This small, worm-like blind snake is common on Kwajalein, usually found under plant pots or rocks, or sometimes in moist leaf litter. A native of African or Asia, it was probably accidentally introduced to Kwajalein and other Pacific Islands with the transport of soil or plants. Although at first glance they can easily be mistaken for worms, a close examination reveals a scaly body and the occasional appearance of a forked tongue. They are called the blind snake since their two eyes are underneath somewhat transparent scales on the head; while they can detect light and dark (enabling the snake to avoid light), the eyes cannot form images.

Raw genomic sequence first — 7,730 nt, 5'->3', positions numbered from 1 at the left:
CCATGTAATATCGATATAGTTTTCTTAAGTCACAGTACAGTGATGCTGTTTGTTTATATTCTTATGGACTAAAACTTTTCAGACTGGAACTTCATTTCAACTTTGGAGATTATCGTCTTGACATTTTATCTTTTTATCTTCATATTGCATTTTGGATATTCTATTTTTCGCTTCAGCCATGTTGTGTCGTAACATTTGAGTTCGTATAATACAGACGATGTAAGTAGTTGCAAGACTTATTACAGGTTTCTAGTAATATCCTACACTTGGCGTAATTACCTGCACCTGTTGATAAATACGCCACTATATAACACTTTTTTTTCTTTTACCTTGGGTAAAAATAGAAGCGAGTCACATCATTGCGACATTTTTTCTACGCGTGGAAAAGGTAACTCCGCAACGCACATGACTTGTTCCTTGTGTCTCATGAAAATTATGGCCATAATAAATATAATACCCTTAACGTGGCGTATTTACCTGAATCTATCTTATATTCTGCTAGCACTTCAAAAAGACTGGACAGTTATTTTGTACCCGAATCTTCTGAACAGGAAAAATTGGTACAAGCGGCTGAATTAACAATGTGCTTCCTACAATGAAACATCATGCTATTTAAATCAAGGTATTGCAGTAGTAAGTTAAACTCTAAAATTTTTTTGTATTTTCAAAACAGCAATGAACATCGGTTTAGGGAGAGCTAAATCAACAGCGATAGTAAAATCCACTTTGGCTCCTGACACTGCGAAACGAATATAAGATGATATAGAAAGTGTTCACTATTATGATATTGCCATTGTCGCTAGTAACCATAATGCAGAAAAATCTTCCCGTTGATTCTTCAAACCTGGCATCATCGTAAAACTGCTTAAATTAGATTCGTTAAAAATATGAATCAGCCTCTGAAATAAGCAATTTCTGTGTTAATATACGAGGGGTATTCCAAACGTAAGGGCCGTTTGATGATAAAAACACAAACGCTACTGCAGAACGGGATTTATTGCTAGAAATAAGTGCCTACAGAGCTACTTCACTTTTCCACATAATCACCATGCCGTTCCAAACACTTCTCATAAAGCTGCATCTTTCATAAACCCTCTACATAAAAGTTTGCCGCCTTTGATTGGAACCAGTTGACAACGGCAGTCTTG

The forked tongue is extended in the photo below.
One of its black eyes is visible behind a transparent scale just back from the end of the animals below.
Created 21 February 2018
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